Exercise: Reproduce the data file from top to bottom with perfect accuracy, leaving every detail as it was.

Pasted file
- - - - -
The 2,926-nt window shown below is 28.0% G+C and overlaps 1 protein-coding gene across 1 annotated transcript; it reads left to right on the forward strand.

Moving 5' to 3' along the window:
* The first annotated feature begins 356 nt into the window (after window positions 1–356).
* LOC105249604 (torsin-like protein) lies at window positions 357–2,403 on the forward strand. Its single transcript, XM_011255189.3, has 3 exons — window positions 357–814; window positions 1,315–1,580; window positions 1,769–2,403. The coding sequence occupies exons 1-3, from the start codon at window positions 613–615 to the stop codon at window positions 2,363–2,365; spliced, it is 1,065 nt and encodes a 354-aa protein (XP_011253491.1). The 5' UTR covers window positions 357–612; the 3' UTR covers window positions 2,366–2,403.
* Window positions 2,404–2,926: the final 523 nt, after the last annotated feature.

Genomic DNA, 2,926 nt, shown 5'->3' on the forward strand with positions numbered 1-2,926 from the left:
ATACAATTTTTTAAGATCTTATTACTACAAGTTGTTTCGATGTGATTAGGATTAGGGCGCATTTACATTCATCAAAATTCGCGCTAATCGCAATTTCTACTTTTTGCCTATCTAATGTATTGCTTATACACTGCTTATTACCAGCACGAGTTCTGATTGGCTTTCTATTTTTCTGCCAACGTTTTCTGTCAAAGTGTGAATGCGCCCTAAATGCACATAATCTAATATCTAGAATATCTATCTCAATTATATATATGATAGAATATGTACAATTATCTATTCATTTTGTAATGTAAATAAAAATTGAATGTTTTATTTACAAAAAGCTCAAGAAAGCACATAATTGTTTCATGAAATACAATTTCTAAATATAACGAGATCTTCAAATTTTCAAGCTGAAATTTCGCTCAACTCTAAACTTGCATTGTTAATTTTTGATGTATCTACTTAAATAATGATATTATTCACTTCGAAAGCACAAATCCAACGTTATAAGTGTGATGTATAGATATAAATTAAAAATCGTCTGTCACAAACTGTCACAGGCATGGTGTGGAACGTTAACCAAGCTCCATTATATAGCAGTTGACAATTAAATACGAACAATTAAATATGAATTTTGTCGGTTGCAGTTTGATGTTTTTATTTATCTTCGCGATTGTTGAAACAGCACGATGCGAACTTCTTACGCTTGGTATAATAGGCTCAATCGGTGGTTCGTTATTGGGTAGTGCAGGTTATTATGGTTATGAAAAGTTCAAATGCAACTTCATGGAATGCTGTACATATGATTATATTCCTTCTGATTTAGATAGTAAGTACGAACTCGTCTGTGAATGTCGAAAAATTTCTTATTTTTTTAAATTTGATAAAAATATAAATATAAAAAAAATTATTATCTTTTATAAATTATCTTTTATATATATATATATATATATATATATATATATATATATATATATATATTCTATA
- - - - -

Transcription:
The 2,926-nt window shown below is 28.0% G+C and overlaps 1 protein-coding gene across 1 annotated transcript; it reads left to right on the forward strand.

Moving 5' to 3' along the window:
* The first annotated feature begins 356 nt into the window (after window positions 1–356).
* LOC105249604 (torsin-like protein) lies at window positions 357–2,403 on the forward strand. Its single transcript, XM_011255189.3, has 3 exons — window positions 357–814; window positions 1,315–1,580; window positions 1,769–2,403. The coding sequence occupies exons 1-3, from the start codon at window positions 613–615 to the stop codon at window positions 2,363–2,365; spliced, it is 1,065 nt and encodes a 354-aa protein (XP_011253491.1). The 5' UTR covers window positions 357–612; the 3' UTR covers window positions 2,366–2,403.
* Window positions 2,404–2,926: the final 523 nt, after the last annotated feature.

Genomic DNA, 2,926 nt, shown 5'->3' on the forward strand with positions numbered 1-2,926 from the left:
ATACAATTTTTTAAGATCTTATTACTACAAGTTGTTTCGATGTGATTAGGATTAGGGCGCATTTACATTCATCAAAATTCGCGCTAATCGCAATTTCTACTTTTTGCCTATCTAATGTATTGCTTATACACTGCTTATTACCAGCACGAGTTCTGATTGGCTTTCTATTTTTCTGCCAACGTTTTCTGTCAAAGTGTGAATGCGCCCTAAATGCACATAATCTAATATCTAGAATATCTATCTCAATTATATATATGATAGAATATGTACAATTATCTATTCATTTTGTAATGTAAATAAAAATTGAATGTTTTATTTACAAAAAGCTCAAGAAAGCACATAATTGTTTCATGAAATACAATTTCTAAATATAACGAGATCTTCAAATTTTCAAGCTGAAATTTCGCTCAACTCTAAACTTGCATTGTTAATTTTTGATGTATCTACTTAAATAATGATATTATTCACTTCGAAAGCACAAATCCAACGTTATAAGTGTGATGTATAGATATAAATTAAAAATCGTCTGTCACAAACTGTCACAGGCATGGTGTGGAACGTTAACCAAGCTCCATTATATAGCAGTTGACAATTAAATACGAACAATTAAATATGAATTTTGTCGGTTGCAGTTTGATGTTTTTATTTATCTTCGCGATTGTTGAAACAGCACGATGCGAACTTCTTACGCTTGGTATAATAGGCTCAATCGGTGGTTCGTTATTGGGTAGTGCAGGTTATTATGGTTATGAAAAGTTCAAATGCAACTTCATGGAATGCTGTACATATGATTATATTCCTTCTGATTTAGATAGTAAGTACGAACTCGTCTGTGAATGTCGAAAAATTTCTTATTTTTTTAAATTTGATAAAAATATAAATATAAAAAAAATTATTATCTTTTATAAATTATCTTTTATATATATATATATATATATATATATATATATATATATATATATATATTCTATA